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Search our database of more than 4,500 film reviews. We have been discovering spiritual meanings in movies for nearly four decades.

Film Review

By Frederic and Mary Ann Brussat

 

Café de Flore
Directed by Jean-Marc Vallee
Kino Lorber 11/12 DVD/VHS Feature Film
R

It is 2011 and Antoine (Kevin Parent) is celebrating his 40th birthday in Montreal with family and friends. Life is sweet for this handsome man. He loves his well-paying job as a DJ, has two lovely daughters, and has found a soulmate in Rose (Evelyne Brochu), who is sexy, young, and incredibly beautiful. Antoine's only regret is the depression his ex-wife Carole (Helene Florent) is going through as a result of their separation. He is in therapy for his trouble with his relationships.

In 1969 Paris, Jacqueline (Vanessa Paradis) gives birth to a boy with Down syndrome. Her husband walks out on them when he realizes that she wants to keep and raise Laurent (Martin Gerrier) at home rather than have him placed in an institution. Jacqueline is completely focused on her son.


"Wherever you are,
Whatever your condition is,
Always try to be a lover."
— Rumi

Writer and director Jean-Marc Vallee (The Young Victoria) is interested in what happens when true love, whether romantic or motherly, comes under fire and forces individuals to take a fresh look at what matters to them. Antoine is drained by his older daughter's animosity towards Rose whom she calls "a bimbo." To complicate matters even more, the family elder thinks Antoine should get back with Carole who is seeing a psychic specialist in past life experiences.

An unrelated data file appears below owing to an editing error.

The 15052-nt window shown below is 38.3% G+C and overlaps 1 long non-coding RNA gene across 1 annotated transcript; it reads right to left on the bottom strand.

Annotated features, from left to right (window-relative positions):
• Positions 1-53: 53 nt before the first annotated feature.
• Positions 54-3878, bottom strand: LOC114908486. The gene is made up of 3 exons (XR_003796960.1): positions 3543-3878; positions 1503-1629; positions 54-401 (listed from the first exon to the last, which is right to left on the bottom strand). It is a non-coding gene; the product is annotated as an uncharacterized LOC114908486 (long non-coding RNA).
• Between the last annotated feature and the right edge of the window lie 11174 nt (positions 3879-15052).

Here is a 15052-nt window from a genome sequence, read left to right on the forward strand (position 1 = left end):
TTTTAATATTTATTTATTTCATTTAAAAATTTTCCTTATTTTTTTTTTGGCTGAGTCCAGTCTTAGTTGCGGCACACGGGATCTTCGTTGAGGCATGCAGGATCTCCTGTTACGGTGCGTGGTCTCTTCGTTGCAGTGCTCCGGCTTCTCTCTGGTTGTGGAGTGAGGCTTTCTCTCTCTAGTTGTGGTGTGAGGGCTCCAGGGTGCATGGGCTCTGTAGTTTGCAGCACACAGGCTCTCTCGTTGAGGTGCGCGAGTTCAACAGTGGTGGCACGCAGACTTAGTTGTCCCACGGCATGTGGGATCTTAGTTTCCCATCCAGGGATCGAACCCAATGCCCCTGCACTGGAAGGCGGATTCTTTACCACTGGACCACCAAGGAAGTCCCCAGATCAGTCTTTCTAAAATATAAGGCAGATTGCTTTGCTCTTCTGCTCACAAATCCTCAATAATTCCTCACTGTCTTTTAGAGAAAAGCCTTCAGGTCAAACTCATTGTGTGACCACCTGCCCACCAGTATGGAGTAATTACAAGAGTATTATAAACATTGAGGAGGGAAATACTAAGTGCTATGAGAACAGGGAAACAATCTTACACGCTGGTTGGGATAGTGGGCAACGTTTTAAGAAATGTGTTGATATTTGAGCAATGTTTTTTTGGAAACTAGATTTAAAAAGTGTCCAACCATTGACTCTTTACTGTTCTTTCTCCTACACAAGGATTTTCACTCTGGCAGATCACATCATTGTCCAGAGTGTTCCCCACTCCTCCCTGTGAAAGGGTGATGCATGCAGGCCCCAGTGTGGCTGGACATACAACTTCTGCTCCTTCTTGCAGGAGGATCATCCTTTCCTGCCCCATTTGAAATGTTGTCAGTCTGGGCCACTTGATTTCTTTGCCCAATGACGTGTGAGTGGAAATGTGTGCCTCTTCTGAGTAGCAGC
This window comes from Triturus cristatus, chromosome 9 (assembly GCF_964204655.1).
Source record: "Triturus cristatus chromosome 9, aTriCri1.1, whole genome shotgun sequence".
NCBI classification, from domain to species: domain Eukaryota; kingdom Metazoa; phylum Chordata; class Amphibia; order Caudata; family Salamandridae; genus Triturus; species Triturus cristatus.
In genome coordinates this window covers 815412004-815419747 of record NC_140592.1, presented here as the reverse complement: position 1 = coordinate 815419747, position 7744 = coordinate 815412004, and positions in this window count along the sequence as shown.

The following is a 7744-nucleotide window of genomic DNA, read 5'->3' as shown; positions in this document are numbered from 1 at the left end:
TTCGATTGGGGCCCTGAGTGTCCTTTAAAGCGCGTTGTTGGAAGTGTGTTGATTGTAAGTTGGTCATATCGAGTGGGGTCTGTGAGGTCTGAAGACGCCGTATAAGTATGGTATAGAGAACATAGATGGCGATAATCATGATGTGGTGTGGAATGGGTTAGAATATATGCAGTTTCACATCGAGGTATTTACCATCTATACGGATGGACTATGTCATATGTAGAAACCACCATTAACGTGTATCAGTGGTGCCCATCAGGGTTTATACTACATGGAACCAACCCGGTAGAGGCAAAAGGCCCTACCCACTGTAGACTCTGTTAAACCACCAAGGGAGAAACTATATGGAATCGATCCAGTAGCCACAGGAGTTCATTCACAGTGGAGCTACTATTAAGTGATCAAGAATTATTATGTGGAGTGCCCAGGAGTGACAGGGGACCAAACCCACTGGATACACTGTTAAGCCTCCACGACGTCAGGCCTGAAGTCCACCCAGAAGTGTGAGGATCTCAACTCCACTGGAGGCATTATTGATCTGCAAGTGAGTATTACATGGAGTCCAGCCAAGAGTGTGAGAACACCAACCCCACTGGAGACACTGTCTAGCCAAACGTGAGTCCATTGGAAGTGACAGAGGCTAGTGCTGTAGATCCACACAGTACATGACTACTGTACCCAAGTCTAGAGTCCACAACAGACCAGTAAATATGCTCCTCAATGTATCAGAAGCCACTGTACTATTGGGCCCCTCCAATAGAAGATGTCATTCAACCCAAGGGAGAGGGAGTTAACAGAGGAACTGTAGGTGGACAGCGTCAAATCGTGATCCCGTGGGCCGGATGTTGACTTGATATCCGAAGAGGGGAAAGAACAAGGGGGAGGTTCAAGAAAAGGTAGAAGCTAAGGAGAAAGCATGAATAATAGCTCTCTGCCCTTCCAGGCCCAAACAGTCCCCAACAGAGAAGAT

Antoine's bumpy entry into middle-age is matched by the obstacles Jacqueline must jump over as she tries to control every aspect of her son's life. She is distraught when the seven year old meets and falls in love (his words) with Veronique (Alice Dubois), a Down's syndrome girl at his school. It is both sad and shocking to see the actions Jacqueline takes to remedy the situation.

Jumping back and forth from Antoine's story to Jacqueline's shows us how two very different people react to the forces tearing their lives apart and putting their love relationships in grave danger. Both characters refuse to give up, agreeing we can conclude with Nikki Giovanni who said: "We love because it is the only true adventure."

 

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Reviews and database copyright 1970 2012
by Frederic and Mary Ann Brussat
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